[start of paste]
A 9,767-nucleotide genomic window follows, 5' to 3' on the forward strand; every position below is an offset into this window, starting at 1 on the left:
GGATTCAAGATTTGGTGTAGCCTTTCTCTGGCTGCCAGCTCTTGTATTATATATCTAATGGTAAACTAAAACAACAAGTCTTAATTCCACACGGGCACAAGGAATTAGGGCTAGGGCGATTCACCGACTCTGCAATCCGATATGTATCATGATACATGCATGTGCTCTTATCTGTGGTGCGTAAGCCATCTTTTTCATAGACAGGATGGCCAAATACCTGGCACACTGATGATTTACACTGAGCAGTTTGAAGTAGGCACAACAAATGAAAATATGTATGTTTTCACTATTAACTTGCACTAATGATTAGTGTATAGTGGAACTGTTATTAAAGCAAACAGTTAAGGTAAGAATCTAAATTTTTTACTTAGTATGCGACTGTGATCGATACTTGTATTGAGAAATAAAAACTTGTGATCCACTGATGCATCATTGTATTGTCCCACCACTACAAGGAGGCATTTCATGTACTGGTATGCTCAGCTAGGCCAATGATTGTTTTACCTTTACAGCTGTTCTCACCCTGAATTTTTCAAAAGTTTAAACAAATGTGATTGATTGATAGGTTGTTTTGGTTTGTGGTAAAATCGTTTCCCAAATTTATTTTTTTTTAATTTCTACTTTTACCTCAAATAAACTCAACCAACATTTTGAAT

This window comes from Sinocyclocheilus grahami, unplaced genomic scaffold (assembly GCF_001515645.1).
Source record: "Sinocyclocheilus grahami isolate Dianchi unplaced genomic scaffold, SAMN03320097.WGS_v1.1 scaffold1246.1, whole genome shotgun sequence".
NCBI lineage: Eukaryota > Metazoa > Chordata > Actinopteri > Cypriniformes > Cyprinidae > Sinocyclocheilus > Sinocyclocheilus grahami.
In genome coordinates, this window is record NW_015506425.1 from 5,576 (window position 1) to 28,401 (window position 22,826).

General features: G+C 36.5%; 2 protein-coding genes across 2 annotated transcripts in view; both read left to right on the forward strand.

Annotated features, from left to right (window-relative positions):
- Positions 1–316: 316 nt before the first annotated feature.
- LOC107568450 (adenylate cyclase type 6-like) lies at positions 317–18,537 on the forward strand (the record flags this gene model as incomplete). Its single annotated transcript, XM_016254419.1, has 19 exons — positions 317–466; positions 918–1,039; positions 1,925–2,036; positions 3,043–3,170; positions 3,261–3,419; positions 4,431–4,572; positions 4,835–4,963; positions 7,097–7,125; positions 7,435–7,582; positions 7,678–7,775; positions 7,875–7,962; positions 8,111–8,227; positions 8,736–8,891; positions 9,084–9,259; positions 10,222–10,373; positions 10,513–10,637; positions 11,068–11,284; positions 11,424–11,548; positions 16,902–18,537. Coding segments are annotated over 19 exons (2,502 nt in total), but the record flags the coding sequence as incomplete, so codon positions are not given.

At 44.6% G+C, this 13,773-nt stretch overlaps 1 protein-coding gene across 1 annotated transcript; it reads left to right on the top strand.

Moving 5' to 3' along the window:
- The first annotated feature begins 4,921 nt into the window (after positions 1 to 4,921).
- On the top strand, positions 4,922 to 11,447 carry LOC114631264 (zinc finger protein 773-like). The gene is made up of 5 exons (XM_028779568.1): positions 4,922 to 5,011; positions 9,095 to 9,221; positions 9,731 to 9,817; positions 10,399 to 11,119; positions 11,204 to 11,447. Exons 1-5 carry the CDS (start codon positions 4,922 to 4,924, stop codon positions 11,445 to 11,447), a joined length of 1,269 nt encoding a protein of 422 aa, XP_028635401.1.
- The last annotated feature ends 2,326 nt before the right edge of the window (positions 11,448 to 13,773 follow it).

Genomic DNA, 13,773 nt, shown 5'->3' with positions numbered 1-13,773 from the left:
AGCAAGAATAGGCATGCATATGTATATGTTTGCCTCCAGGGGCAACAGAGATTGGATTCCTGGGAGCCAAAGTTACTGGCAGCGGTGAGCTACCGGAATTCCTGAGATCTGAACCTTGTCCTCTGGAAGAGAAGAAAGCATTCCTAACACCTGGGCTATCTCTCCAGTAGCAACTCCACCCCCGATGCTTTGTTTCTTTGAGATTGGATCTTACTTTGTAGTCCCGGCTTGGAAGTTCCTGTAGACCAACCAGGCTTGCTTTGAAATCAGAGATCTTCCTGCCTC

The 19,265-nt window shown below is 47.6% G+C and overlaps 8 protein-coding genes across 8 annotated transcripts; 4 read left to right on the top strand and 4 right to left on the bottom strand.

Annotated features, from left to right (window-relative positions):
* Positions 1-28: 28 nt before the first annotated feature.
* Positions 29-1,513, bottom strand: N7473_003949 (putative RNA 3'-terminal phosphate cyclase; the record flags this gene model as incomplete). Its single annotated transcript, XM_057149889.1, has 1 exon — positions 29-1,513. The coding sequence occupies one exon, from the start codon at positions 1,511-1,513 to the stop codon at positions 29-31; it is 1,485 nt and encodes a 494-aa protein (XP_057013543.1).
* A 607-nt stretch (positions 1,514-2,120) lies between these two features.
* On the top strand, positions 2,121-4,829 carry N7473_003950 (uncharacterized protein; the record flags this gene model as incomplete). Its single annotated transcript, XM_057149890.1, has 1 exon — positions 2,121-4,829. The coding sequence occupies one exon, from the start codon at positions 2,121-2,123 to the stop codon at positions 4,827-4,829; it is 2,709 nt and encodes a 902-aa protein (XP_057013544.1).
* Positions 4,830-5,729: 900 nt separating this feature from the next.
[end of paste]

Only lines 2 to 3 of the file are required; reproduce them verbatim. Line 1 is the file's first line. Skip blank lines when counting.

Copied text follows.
GGATTCAAGATTTGGTGTAGCCTTTCTCTGGCTGCCAGCTCTTGTATTATATATCTAATGGTAAACTAAAACAACAAGTCTTAATTCCACACGGGCACAAGGAATTAGGGCTAGGGCGATTCACCGACTCTGCAATCCGATATGTATCATGATACATGCATGTGCTCTTATCTGTGGTGCGTAAGCCATCTTTTTCATAGACAGGATGGCCAAATACCTGGCACACTGATGATTTACACTGAGCAGTTTGAAGTAGGCACAACAAATGAAAATATGTATGTTTTCACTATTAACTTGCACTAATGATTAGTGTATAGTGGAACTGTTATTAAAGCAAACAGTTAAGGTAAGAATCTAAATTTTTTACTTAGTATGCGACTGTGATCGATACTTGTATTGAGAAATAAAAACTTGTGATCCACTGATGCATCATTGTATTGTCCCACCACTACAAGGAGGCATTTCATGTACTGGTATGCTCAGCTAGGCCAATGATTGTTTTACCTTTACAGCTGTTCTCACCCTGAATTTTTCAAAAGTTTAAACAAATGTGATTGATTGATAGGTTGTTTTGGTTTGTGGTAAAATCGTTTCCCAAATTTATTTTTTTTTAATTTCTACTTTTACCTCAAATAAACTCAACCAACATTTTGAAT

This window comes from Sinocyclocheilus grahami, unplaced genomic scaffold (assembly GCF_001515645.1).